Sunday, July 6, 2014

Sibling Rivalry


I finally dusted off my old copy of Siblings Without Rivalry and Oh.My.God…. I should have opened this book YEARS ago!  Years meaning as soon as I was pregnant with my second, who is now 2.1 years old.



Lately I had been using basic reframing and acknowledging feelings, but it just wasn't doing the trick.  I needed more help.  After reading the book, I was doing all of the things this book tells you NOT to do too. Ooops.  

Just basic things like labeling your kids ‘she’s my little active one, she’s my quiet one.” And always pulling the ‘work it out, work it out’ or ‘let’s try sharing, take turns!’ Uhm. Ahem…don’t we all?

And then I read the book and I am now determined to change, because let’s face it. Going through the ‘not getting along’ phase is going to be the rest of my life!  Does sibling rivalry ever end really?  I really want to make a difference in my girls’ lives.  I don't want to look forward to the years of fighting in the backseat or hearing who is not sharing.


For you readers, I will attempt a book review here, but seriously the best thing to do it just buy Siblings Without Rivalry on Amazon for 9$, or your local book store.  It’s an easy and fast read and I love the different approach the authors take in writing it chapter by chapter as if they were teaching a workshop.

The first example they use in getting parents to empathize is to imagine this scenario:

    Imagine that your spouse puts an arm around you and says, "Honey, I love you so much and you are     so wonderful that I've decided to have another wife just like you!"  When she arrives you see she is       much younger and cuter and when you are out in public people say, "isn't she adorable?" then they       turn to you and ask, "how do you like the new wife?"

    Then, your husband comes in and takes clothes out of your closet and gives them to her, because she     needs new clothes. When you protest, he points out that since you've gotten bigger, and they are too       tight on you, they will fit her perfectly.

    Then the new wife wants to use the new computer you got for Christmas, and when you tell her it's       yours and she can't have it, she runs to your husband crying and he comes in and says, "you need to       learn to share!"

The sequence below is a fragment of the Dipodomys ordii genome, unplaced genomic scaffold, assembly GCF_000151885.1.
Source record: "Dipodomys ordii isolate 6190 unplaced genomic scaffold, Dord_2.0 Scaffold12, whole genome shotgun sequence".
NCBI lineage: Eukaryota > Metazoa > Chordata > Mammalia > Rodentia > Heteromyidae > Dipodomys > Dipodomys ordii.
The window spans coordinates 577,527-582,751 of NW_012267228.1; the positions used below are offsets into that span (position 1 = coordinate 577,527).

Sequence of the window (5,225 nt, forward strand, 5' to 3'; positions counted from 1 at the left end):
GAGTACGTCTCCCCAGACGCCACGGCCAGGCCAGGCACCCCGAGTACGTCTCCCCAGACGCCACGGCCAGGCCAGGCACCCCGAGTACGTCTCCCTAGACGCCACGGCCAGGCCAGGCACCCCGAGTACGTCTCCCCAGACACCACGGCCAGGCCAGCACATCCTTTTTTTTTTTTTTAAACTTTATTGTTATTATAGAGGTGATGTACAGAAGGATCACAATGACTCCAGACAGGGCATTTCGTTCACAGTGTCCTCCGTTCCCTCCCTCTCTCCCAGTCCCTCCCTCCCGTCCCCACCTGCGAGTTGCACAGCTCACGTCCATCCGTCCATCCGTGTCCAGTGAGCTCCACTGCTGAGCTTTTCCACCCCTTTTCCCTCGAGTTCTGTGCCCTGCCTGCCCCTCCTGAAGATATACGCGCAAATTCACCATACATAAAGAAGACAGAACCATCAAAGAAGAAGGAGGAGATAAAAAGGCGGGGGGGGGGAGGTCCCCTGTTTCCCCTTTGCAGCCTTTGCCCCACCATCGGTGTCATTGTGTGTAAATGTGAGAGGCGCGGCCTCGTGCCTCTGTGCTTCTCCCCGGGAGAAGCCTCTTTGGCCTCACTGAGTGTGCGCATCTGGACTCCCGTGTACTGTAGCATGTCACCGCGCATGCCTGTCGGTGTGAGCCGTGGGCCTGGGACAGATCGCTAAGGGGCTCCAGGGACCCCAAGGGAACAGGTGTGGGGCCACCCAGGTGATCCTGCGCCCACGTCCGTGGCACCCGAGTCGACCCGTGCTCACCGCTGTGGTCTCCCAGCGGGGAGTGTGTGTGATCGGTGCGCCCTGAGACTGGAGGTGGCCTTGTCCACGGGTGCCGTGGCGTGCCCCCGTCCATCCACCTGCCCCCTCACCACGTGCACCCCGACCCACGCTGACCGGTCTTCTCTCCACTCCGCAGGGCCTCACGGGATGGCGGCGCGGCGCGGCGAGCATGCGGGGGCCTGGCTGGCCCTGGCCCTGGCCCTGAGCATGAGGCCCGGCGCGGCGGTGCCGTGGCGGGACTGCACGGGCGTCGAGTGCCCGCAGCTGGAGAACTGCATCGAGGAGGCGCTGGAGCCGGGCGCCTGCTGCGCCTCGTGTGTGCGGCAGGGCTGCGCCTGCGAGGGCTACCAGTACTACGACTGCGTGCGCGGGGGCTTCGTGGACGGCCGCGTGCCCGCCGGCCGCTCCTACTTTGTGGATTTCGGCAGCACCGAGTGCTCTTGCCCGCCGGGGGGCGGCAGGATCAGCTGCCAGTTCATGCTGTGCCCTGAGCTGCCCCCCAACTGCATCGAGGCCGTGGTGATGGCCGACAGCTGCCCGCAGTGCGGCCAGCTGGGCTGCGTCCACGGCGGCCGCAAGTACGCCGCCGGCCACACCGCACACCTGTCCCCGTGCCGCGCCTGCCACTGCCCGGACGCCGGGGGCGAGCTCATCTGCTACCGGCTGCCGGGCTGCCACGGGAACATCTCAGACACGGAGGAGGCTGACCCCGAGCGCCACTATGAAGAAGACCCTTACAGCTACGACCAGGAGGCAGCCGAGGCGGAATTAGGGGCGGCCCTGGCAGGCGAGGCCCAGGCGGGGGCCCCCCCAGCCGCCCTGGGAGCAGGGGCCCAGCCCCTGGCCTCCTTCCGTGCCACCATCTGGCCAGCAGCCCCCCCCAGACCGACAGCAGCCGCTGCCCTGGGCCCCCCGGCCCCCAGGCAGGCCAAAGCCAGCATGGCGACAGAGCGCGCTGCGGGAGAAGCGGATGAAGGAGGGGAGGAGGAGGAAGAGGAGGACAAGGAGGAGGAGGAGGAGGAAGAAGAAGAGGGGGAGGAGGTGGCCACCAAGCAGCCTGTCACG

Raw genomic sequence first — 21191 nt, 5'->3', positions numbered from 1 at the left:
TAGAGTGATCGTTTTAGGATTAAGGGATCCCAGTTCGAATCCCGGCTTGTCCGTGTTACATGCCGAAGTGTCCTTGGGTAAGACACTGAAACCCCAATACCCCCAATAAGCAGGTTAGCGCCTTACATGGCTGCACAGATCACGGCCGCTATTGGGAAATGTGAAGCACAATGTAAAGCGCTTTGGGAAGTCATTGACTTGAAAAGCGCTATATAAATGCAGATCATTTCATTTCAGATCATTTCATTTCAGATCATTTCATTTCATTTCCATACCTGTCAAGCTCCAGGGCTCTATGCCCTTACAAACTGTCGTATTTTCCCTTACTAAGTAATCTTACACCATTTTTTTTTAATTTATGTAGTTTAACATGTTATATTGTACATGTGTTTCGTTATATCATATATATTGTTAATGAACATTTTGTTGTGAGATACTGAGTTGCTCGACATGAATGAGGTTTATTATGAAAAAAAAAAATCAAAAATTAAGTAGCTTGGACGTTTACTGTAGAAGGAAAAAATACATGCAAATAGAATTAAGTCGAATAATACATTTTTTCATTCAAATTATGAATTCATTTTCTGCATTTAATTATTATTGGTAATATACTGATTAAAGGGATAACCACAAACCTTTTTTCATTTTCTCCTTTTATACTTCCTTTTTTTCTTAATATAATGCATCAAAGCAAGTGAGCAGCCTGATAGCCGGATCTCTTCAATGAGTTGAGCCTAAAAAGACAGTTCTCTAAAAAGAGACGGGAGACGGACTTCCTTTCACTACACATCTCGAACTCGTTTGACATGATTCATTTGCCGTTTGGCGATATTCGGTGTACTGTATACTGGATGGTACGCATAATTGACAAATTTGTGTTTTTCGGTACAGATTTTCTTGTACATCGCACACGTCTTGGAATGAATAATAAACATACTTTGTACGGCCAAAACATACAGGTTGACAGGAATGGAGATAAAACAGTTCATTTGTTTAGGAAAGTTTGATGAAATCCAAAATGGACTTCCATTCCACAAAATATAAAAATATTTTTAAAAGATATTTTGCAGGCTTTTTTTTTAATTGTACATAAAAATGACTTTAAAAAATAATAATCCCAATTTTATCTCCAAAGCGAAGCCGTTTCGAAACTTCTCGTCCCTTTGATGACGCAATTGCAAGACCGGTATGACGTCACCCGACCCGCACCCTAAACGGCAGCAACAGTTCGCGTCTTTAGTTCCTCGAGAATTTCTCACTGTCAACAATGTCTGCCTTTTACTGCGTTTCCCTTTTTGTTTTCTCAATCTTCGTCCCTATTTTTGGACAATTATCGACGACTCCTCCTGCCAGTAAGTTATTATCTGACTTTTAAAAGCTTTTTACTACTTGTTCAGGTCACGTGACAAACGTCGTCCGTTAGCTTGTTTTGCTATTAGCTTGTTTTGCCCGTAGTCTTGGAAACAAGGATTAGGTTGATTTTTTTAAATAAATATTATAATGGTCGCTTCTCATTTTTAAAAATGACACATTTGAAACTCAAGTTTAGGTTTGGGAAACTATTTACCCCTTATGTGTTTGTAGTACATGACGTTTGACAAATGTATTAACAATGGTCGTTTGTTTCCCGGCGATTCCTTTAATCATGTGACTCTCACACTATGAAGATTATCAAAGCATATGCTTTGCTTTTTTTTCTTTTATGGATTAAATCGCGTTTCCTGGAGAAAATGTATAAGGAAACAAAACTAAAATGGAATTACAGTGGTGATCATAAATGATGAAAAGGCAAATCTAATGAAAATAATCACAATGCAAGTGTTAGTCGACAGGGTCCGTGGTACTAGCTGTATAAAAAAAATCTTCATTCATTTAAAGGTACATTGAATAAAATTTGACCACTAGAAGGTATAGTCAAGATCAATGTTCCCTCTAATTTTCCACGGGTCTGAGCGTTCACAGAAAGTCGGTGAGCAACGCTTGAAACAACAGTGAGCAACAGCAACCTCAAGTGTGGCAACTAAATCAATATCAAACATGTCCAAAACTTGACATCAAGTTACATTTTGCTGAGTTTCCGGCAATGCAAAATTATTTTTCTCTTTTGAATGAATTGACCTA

Pretty good perspective huh?

Of course there are many examples in the book of how older kids pick on younger kids and also younger kids pick on the older ones too (which happens in my house a lot)!

The first step?

-Accept and acknowledge all emotions. If we want to 'end' the bickering, then the very emotions that we want to close the door on and lock out, need to be invited in, made welcome and treated with respect.  If we forbid the anger and rage, they will reappear in other forms, physical symptoms or emotional problems.

Simply saying, "you are being ridiculous, you have no reason to feel that way" or "you make me very angry when you say mean things about your brother..I don't want to hear it!"

Hearing things like that from parents may make you despise your sibling even more and you feel misunderstood.

It's MUCH more helpful emotionally to hear parents say things like:

"You look like you are feeling really sad that he is not sharing with you"

"It must be very hard for you having a sibling around all the time."

"I want to know how you feel...because your feelings are very important to me..."  "Take as much time as you want to tell me what's bothering you"

Wow, hearing those words from parents can make all the difference in the world.

What to do when you see siblings disagreeing?